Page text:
Lights of Death

When a run time error is encountered, the board will flash it's LED's in a distinctive pattern to let you know that an error has occured and that the program has stopped running.

LPC1768LPC11U24FRDM-KL25Z
8080120

When the program below starts a run time error is caused, leading to the siren lights.

Example of a run time error

#include "mbed.h"

PwmOut led(p20);
int main() {
    while(1) {
        for(float p = 0.0f; p < 1.0f; p += 0.1f) {
            led = p;
            wait(0.1);
        }
    }
}

Runtime bugs

When your code compiles and runs without error and warning, it still may not behave as you'd expect or hope. This is usually because the code you have written is correct, but not what you had intended. This is usually caused by the program flowing in a way you'd not intended because of a logical mistake or values being computed incorrectly due to an incorrect expression.

Fortunately there are some useful techniques that you can apply to help find and correct these bugs:

  • Flash LEDs - Turn LEDs on and off, also to indicate where the program is.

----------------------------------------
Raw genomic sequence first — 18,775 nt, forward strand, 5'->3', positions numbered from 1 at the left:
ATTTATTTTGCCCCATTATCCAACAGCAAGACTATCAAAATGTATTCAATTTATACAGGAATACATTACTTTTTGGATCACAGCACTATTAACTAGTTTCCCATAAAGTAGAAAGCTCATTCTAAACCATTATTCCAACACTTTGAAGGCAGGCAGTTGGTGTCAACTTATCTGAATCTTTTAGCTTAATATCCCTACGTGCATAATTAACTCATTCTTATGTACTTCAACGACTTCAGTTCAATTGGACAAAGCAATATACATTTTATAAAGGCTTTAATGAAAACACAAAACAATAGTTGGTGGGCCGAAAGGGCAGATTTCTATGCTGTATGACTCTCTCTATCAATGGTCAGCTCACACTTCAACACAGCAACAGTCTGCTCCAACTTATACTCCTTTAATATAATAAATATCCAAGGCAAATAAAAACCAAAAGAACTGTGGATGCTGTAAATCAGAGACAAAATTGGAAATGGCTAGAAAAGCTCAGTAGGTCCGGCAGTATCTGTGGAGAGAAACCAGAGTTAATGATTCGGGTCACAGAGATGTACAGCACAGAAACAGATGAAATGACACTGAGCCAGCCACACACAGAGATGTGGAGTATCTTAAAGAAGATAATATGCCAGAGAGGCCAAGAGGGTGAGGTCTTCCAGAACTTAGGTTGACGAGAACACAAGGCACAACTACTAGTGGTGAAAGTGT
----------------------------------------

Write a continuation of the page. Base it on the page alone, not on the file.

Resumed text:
• Debug messages - Print messages and variable values over the serial port.

Debug messaging

The mbed libraries contain some features for reporting runtime errors.

The main things to use are:

  • printf() - Print a formatted message to the USB Serial Port (stdout default)
  • error() - Print a formatted message to the USB Serial Port, then die with "Siren Lights"

Debug to a serial console

The debug functions mentioned above all cause debug information to be printed over the USB serial port. This is generally the main way to debug running programs on your mbed microcontroller.

For more information on using the USB Serial port, see the SerialPC page.

"Example showing serial terminal debug messages

#include "mbed.h"

DigitalIn button(p21);
AnalogIn pot(p20);

int main() {
    while(pot > 0.0) {
        printf("Pot value = %f", pot.read());
        wait(0.1);
    }
    error("Loop unexpectedly terminated");
}

Debugging program flow control

Most programs of a even a low level of sophistication will have loops, if-else and case statements, all of which make a decision based on some logic or arithmetic. If your program is not flowing as expected, you can used LEDs and print data values to determine why.